When analysing output from the Webworld food web assembly algorithm (Drossel et al. 2001, J. Theor. Biol.), I often need a good way to quickly summarise the key properties of a web. In a recent project, I created a version of Webworld in which species could invade from outside the web (randomly generated species traits, as opposed to traits derived through mutation of a native species). I wanted to know what some of my food webs looked like, including information about their lineages, so started creating figures like the one below.

Webworld food web diagram generated with dotty
Webworld food web diagram generated with dotty

Species are identified by a number, which corresponds to the order at which they entered the web, either via mutation or invasion. The colours indicated the lineages, with species of the same colour coming from the same lineage. Species with a double circle are invaders or have an invader as an ancestor, and others are descended from the original native species.

I use graphviz to create my food web diagrams. To create the pictures, one must first create a .dot file like web0.dot, and then the postscript image can be created by running dot -Tps web0.dot > web0.ps.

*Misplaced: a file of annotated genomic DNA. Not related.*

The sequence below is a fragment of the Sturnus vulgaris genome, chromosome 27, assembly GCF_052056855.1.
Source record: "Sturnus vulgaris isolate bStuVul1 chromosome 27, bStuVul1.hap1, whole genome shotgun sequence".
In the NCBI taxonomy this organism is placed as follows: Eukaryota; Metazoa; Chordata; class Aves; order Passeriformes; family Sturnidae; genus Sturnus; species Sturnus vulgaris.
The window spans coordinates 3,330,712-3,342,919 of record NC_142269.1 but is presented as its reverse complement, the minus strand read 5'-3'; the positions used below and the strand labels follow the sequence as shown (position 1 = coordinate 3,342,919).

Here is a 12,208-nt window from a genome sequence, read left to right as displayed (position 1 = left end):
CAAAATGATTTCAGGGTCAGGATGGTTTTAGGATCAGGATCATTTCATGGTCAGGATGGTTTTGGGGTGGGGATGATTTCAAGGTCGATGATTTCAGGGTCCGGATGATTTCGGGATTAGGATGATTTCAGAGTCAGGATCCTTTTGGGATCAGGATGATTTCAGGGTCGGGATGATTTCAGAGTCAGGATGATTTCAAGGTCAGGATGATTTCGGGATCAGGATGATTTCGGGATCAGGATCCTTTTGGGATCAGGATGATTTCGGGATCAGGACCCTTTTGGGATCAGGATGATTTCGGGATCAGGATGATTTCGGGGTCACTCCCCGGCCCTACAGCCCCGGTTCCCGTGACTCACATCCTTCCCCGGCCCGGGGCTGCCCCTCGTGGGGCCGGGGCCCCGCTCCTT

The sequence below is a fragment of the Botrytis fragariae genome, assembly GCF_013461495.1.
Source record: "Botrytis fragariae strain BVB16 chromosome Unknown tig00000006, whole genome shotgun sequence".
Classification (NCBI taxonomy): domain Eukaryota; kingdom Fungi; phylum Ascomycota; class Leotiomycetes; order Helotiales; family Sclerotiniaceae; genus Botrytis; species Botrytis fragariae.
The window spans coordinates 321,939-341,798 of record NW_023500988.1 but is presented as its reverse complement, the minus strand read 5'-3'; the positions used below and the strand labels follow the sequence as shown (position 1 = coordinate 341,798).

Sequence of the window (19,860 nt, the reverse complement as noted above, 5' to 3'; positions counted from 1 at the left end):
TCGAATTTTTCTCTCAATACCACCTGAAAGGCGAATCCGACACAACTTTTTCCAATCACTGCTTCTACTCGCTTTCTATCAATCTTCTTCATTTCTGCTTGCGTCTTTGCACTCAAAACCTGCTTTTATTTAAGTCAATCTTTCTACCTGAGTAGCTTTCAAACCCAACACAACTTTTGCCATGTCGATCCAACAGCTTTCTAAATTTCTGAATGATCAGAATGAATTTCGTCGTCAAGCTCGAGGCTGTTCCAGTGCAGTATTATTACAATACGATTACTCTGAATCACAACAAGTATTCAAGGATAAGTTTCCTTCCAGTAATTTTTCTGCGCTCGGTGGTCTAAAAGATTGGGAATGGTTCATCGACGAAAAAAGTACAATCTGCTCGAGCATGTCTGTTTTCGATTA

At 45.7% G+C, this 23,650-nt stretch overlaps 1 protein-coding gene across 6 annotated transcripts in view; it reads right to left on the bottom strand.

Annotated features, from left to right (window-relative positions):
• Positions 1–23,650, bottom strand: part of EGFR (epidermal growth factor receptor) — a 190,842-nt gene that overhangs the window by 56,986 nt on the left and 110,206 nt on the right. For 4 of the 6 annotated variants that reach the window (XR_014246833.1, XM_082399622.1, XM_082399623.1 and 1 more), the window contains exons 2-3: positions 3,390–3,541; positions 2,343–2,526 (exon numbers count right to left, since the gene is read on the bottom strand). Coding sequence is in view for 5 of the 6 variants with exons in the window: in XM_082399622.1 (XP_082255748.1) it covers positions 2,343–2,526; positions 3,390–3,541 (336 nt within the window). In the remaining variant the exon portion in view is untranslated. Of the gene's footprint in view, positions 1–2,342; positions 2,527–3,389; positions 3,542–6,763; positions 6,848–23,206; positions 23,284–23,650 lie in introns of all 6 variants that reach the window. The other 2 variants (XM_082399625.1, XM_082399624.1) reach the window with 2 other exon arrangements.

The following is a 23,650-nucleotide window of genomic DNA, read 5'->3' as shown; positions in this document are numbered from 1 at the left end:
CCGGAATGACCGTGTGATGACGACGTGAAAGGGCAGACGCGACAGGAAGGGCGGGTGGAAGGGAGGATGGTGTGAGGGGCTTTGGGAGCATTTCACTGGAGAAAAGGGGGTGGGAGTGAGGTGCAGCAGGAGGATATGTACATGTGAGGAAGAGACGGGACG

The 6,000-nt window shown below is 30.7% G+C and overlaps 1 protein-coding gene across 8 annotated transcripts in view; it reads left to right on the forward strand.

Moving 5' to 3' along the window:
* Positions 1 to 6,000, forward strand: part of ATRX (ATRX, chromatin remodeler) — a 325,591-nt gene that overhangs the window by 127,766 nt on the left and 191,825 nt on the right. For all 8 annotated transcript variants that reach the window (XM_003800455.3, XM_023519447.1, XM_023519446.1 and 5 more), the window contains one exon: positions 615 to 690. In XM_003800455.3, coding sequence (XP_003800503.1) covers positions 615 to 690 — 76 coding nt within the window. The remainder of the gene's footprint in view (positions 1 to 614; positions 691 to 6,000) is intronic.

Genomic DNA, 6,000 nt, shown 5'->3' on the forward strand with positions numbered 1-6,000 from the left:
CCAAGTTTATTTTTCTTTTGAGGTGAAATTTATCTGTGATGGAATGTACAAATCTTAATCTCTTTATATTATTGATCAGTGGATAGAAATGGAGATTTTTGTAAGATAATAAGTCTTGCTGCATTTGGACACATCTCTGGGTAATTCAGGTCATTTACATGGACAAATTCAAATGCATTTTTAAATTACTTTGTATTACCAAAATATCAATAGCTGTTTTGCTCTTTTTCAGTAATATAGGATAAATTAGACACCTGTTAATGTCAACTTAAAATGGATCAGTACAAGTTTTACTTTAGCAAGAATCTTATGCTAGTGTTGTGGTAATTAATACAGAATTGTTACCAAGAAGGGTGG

You can download the web0.dot directly from my website to see how the elements of the figure are made. However the key parts are as follows:

  • 0 -> 14549 [style="setlinewidth(1.82)"];: Draws a path from species 0 to species 14549. I’ve set the linewidth proportional to the proportion that the food source contributes to the predator’s overall nutrient intake.
  • 14549 [color=blue,style=filled];: This colours species’ 14549 node in blue.
  • 119950 [color=red,style=filled,shape=doublecircle];: An example of a species’ node with a double circle

The creation of a .dot file can be automated, depending upon what kind of information one stores about during the food web assembly. For inspiration, my older Octave code contained lines like:
%g [style="setlinewidth(%g)"]; n',idVec(fromVec(entInd)),idVec(toVec(entInd)),edgVec(entInd));